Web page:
Tony Frank: On the Board of Governors

I don’t often get the opportunity to talk publicly about the Board of Governors of the CSU System. In reality, if a higher education governing board is doing its job well – supporting our campuses, representing the interests of taxpayers, making sure our budgets balance and our policies align with best practice – their work won’t attract a lot of attention. Accountability, commitment, and sound fiscal management aren’t generally headline-making stuff.

But for a system like ours, those characteristics are profoundly important. And never has that been more evident than on June 5, when our Board approved a set of budgets for the CSU campuses that will allow them to navigate through the COVID-19 fiscal crisis in better shape than many, if not most, universities around the country.

It wasn’t easy to get here. Back in May, when we would normally be finalizing our budget planning for the year in conjunction with the Colorado Legislature’s passage of its Long Bill, we were instead starting over from scratch. Faced with a looming deficit of more than $164M Systemwide, with state and federal support still uncertain, our campuses began to plan for cuts that would have sliced deep into the quality and capacity of our universities – perhaps irreparably.

The significance of this wasn’t lost on those who understand how critical higher education is to the economy of our state and local communities. In Northern Colorado, CSU is the region’s largest employer. In Southern Colorado, CSU Pueblo is one of the largest employers. CSU Global employs people in communities around our state and around the country. Our graduates are essential workers in key industries that fuel our state’s fiscal and social well-being. We know that in the wake of the Great Recession, communities that were home to college campuses rebounded more quickly than other places. Governor Jared Polis, our Congressional delegation, and members of the Colorado Legislature all know this – and rallied along with our Board to help stabilize higher education during the crisis.

As a result, the budget the Board approved is significantly more positive than those facing most U.S. campuses, thanks to the state government’s strategic deployment of the federal CARES Act funds, and the vision of the Board in marshaling resources and preparing for emergencies over the last decade. This package leans heavily on those federal stimulus funds, pairing them aggressively with System reserves and proceeds from Board-initiated refinancing. These sources of funds allow us to substantively spare the campuses where the real work of teaching, discovery, and engagement occurs.

Let’s pause here and be clear. We are not avoiding deeper cuts because our campuses lack that will; indeed, future years may show the need for additional reductions. We avoid these cuts in no small part because of our role as a public entity, established by an act of Congress and supported for 150 years by the citizens of Colorado to build a better future. A part of the role we can play today, as we did in the Great Recession, is as a stabilizing influence in the economy of our communities and our state. Everywhere higher education turns today, one sees risk. And the easiest way to mitigate risk in an organization where greater than 80% of the costs are personnel expenses is to turn to layoffs. But layoffs into a time of high unemployment simply fuel downward economic pressure. Instead, our Board of Governors prioritized payroll protection, choosing not to take the easy path. And, not as Chancellor, but as a taxpayer, I want to publicly thank them for the position they took. By doing so, they added a stabilizing factor into our economy and planted the seeds for the economic recovery that we know will come.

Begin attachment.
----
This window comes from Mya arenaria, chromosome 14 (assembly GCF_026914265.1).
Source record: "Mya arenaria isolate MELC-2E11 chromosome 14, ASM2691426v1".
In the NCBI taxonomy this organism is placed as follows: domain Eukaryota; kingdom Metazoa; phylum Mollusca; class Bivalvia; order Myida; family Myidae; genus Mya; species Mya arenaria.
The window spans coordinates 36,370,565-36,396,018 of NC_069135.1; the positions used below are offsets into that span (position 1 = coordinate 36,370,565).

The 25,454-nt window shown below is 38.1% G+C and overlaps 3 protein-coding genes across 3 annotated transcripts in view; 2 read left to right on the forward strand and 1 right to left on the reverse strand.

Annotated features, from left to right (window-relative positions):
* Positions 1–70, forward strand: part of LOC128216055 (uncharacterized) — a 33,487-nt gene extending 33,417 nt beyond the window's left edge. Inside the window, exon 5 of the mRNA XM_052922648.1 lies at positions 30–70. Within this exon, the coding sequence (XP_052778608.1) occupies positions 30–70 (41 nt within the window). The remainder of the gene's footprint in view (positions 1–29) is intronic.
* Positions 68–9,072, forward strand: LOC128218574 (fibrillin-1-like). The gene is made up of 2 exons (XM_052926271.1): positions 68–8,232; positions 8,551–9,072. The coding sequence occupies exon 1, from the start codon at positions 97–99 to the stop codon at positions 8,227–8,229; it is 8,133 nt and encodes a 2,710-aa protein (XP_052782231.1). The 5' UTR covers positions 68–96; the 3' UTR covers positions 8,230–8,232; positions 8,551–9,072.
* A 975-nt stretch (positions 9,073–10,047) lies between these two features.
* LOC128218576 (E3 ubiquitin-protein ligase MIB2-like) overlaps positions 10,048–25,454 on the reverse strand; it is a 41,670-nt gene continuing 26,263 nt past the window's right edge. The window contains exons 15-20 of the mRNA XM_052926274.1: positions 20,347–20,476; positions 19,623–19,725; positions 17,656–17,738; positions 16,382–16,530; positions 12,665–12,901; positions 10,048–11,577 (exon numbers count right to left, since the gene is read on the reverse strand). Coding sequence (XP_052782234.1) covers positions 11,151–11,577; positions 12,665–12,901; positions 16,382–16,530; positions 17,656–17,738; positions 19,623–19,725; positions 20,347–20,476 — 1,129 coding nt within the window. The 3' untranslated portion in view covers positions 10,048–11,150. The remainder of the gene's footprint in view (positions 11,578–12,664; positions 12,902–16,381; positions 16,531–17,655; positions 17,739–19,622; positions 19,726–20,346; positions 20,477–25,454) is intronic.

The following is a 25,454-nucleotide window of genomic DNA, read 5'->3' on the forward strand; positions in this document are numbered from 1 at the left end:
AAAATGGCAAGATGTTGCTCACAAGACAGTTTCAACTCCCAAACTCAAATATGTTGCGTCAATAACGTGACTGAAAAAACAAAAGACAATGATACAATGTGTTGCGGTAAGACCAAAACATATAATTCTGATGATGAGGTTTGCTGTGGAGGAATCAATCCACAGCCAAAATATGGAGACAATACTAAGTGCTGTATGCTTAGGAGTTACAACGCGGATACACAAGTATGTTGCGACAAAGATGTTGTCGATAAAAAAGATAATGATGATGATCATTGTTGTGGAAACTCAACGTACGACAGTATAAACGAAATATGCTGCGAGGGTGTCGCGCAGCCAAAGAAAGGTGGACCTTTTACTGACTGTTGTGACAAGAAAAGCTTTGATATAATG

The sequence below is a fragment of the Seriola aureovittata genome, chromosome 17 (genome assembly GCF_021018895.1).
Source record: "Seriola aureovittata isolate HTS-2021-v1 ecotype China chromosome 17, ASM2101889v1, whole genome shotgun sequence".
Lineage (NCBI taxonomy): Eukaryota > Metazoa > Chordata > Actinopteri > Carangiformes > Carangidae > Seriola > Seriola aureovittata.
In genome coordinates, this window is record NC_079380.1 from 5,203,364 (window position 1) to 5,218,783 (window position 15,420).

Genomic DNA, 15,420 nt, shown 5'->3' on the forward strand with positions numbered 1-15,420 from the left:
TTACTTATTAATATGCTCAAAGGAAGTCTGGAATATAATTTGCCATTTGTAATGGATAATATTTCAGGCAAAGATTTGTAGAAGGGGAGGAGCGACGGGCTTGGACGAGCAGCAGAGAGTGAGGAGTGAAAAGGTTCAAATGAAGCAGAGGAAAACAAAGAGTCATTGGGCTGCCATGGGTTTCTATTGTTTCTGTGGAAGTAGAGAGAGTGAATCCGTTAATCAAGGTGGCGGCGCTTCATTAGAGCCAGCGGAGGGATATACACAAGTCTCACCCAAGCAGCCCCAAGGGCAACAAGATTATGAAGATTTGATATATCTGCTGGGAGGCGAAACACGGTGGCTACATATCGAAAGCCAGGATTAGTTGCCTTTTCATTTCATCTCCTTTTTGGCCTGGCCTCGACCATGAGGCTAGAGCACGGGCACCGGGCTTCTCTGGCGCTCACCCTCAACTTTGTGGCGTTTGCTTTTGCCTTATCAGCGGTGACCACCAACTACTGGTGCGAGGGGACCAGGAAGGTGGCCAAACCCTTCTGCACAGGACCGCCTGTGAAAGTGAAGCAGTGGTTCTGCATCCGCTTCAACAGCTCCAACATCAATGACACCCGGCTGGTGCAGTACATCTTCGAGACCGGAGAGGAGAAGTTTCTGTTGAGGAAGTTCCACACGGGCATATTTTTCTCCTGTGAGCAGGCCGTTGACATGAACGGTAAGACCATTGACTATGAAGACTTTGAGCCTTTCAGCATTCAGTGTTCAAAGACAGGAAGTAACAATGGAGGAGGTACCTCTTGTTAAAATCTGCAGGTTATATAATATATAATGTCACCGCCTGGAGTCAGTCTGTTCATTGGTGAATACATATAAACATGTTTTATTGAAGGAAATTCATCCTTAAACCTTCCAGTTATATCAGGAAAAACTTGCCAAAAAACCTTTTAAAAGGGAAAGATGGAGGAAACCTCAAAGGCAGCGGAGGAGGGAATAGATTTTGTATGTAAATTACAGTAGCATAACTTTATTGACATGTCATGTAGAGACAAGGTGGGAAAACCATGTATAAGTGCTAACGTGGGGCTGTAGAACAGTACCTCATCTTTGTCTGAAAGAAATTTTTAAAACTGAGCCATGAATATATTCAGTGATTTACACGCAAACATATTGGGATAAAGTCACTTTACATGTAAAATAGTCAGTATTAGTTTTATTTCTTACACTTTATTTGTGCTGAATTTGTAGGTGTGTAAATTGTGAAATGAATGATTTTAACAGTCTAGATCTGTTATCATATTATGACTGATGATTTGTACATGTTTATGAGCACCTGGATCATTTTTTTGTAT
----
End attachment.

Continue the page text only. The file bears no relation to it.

Our campuses will still do some belt-tightening and feel the impact of the pandemic recession. Many positions will remain unfilled, and all of us will need to pick up that load. We will also continue to plan for the contingency of a more prolonged economic downturn than any of us hope for.

This was, and remains, a difficult budget. But it is among the budgets I’m proudest of in the dozen years I’ve been responsible for presenting them to the Board of Governors of the CSU System. This is what you, as people invested in our System, need to know: Our governing board is made up of experienced leaders and successful businesspeople who serve our state exceptionally well. These are people who ask tough questions and challenge us at every turn to be better. And because of their leadership, CSU is on solid ground heading into next year.

We don’t know what’s to come in the months ahead, but whatever that future holds, we will be able to focus on assuring students earn degrees that matter, our campuses are safe, our world continues to benefit from faculty research and discovery, and our communities reap the fruits of our engagement.

-tony

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